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Seasonal variations in sea level variability

J.F. Minster, C. Brossier (UMR39/GRGS, France)

TOPEX/POSEIDON data are unique for studying climatic variations in currents, but also useful for studying mesoscale variability, as they are less noisy and sampled more frequently and over longer periods than other altimeter data.

We analysed the seasonal variations in sea-level variability in three-month periods (December, January, February, refered to as D, J, F below) from three years of TOPEX/POSEIDON data (1993, 1994, 1995). The calculation was done using “enhanced” TOPEX/POSEIDON data (orbits, ocean tide and loading, sea-state bias and inverse barometer effect, etc.; see Minster et al., 1995). The geoid must be corrected forcross-track gradient effects. Variability was calculated relative to the mean over the period under consideration, filtering the seasonal signal from the steric height. The mean global variability was 8.1 cm rms in winter and summer, and 7.7 cm rms at mid- seasons. The details of the mesoscale variability map, well known thanks to GEOSAT, are confirmed by TOPEX/POSEIDON observations (see figure 1). The map reveals how important the instability of strong currents.

 

 

Figure 1 : Sea level variability map (in cm) for December, January, February (DJF) 1993-1994-1995.

 

 

We calculated the ratios between the seasonal variances in the months D, J, F. Figure 2 shows the map of the ratio JJA/DJF (JJA = June, July, August), which is qualitatively comparable to the other two. At latitudes over 40 , the signal variance in winter is about 30% greater almost everywhere. This is also true in the Mediterranean. The notable exceptions are in the Antarctic Circumpolar Current, around 40 to 50 S, and in the South and North Atlantic between 40 and 50 latitude. However, in both hemispheres, the signal variance is at a maximum in the summer near the western boundary currents and in their recirculation areas. The expected effects can be seen in the Tropics: eddies off Somalia in the Arabian Gulf; North Equatorial Counter-Current in the Pacific. This seasonal variation in mesoscale variability confirms the GEOSAT results (Zlotnicki et al., 1982), but with better sampling. It should help us understand what drives current variability. Figure 2, without quantitative analysis, suggests different mechanisms in different areas.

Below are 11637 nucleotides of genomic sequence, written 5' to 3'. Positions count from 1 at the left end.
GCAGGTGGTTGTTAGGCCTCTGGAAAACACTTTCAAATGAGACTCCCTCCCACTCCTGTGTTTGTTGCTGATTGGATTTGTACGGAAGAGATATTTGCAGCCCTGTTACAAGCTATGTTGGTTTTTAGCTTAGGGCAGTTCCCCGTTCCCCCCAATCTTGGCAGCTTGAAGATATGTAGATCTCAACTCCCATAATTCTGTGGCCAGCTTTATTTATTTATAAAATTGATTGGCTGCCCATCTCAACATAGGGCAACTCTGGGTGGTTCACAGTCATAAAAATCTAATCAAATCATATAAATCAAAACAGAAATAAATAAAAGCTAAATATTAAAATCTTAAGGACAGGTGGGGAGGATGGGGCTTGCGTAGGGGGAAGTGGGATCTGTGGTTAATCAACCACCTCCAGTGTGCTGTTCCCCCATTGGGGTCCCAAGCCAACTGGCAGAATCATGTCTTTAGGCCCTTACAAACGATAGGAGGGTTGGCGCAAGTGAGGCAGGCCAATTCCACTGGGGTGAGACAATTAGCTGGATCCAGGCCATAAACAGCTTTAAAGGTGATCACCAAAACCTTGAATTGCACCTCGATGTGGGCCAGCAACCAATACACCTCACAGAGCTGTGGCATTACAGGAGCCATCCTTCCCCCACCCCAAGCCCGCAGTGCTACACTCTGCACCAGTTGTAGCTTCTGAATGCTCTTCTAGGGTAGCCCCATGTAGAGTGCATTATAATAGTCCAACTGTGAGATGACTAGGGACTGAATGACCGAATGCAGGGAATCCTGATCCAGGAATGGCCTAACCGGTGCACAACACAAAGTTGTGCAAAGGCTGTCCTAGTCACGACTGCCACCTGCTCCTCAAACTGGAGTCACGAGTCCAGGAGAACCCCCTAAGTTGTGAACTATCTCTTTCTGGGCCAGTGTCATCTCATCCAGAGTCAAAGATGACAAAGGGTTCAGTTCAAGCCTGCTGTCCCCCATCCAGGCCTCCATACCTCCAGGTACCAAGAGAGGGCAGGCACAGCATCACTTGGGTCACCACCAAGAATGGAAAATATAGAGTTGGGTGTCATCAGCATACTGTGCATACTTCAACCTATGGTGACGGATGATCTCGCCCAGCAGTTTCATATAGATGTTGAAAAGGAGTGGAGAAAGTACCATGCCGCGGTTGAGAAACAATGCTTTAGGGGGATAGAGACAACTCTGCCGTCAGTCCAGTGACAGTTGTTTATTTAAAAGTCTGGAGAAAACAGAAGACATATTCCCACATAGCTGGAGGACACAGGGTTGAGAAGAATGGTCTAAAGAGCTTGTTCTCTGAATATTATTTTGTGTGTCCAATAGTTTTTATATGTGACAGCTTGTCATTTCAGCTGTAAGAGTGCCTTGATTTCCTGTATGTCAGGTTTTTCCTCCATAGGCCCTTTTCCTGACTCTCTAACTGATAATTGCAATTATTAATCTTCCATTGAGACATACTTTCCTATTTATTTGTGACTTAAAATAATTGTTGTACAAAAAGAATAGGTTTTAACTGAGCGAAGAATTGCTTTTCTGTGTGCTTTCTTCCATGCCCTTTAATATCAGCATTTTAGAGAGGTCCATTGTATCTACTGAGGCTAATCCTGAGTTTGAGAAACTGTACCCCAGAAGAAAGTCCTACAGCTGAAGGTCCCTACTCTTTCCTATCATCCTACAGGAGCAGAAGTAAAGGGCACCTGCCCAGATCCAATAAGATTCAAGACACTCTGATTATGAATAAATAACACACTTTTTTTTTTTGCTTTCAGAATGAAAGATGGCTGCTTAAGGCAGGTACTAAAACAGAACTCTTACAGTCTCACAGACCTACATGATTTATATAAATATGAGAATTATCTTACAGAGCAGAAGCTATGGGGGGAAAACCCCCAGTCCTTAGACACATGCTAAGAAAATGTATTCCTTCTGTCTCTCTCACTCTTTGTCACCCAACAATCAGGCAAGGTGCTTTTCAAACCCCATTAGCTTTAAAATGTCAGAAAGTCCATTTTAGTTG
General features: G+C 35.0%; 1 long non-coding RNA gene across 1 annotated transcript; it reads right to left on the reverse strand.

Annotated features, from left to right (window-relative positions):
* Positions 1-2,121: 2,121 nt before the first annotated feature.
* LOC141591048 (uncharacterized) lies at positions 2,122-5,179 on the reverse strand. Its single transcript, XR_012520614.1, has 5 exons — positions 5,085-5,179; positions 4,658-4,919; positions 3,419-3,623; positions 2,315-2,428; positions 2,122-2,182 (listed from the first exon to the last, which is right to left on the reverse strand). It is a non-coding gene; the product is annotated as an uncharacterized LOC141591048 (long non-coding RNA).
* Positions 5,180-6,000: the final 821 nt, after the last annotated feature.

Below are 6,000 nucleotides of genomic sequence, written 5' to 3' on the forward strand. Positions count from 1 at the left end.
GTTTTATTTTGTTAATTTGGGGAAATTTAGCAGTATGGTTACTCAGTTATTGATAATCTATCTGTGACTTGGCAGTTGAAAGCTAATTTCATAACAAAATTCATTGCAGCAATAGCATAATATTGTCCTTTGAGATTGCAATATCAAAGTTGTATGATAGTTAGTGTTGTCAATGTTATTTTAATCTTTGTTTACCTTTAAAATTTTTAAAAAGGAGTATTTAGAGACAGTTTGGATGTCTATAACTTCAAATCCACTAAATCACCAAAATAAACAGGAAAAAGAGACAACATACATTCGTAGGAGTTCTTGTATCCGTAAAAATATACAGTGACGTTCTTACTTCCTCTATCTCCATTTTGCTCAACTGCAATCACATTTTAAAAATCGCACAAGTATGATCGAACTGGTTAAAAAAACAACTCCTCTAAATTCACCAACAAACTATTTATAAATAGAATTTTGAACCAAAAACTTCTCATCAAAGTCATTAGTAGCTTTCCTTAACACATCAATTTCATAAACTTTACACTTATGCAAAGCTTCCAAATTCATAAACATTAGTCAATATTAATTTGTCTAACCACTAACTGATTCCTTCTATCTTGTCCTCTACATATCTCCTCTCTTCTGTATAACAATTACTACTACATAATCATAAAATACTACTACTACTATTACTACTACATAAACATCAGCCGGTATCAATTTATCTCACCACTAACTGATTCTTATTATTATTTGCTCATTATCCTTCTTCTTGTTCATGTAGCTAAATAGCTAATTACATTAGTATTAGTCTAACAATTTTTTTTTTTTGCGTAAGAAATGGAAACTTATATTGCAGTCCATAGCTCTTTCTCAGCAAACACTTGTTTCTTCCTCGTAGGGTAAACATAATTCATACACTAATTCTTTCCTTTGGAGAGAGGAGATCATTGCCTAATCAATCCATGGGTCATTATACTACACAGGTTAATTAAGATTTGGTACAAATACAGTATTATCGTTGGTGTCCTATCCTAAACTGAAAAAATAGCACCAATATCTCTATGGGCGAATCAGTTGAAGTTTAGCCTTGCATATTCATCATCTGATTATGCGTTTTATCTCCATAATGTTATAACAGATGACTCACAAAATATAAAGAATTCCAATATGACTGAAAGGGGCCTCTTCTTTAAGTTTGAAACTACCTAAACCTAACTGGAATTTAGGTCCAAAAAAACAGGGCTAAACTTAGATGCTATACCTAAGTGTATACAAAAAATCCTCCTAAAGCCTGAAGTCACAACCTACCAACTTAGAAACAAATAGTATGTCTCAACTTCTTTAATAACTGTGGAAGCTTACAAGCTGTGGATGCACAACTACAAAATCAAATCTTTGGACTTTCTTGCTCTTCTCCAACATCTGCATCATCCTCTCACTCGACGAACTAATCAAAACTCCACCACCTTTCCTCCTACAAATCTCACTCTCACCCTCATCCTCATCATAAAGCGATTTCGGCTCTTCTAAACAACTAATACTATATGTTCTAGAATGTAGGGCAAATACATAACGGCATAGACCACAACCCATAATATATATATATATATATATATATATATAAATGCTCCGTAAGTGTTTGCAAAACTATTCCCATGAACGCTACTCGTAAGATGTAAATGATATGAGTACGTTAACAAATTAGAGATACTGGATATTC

Figure 2 : Ratio between sea level variances in June, July, August (JJA) and December, January, February (DJF).
No calculation for areas (grey) with weak signals (below 5 mm rms).

At high latitudes, mesoscale variability could be affected by wind fluctuations. These show greater variance in winter than in summer at latitudes over 20 , except in the fifties. However, they are only significant in winter and at latitudes over 40 , where they exceed 3.5 cm rms (Figure 3). According to Frankignoul and Müller (1979), these stochastic wind fluctuations can induce eddies, mainly barotropic (Willebrandt et al., 1980). These lead to weak variations in sea level, which we expect to see only in areas of weak mesoscale energy.

 

 

Figure 3 : Wind variability (in m/s) sampled by TOPEX/POSEIDON in June, July, August (J-J-A).

The fact that mesoscale variability varies little with the seasons in strong currents is no surprise, since it is very difficult to significantly change the strong signal variance in these areas. The fact that the variance is higher in summer in subtropical gyres is more surprising. We would expect these mesoscale eddies to result from the propagation of baroclinic instability from western boundary currents. This seasonal variation may reflect the dissipation of greater potential energy in summer in these currents (in the Gulf Stream, transport by the jet and its southern recirculation is more significant in summer, according to Rogel, 1995). It may also be due to the north-south gradient of the potential vorticity, which is stronger in summer as a result of the developing pycnocline (Strass et al., 1992).

References

  • Minster J-F., C. Brossier. Variation of the mean sea level from TOPEX/POSEIDON data. J. Geophys. Res., 100, in press (1995).
  • Rogel P., Ph D Thesis,. Paul Sabatier University, Toulouse, 204 pp (1995).
  • Strass V., H. Leach, J.D. Woods,. Deep-Sea Res., 39, 1627-1639 (1992).
  • Willebrandt J., S.G.H. Philander, R.C. Pacanowski,. J. Phys. Oceanogr., 10, 411-429 (1980).
  • Zlotnicki V., L. Fu, W. Patzert,. J. Geophys. Res., 94, 17,959-17,969 (1989).
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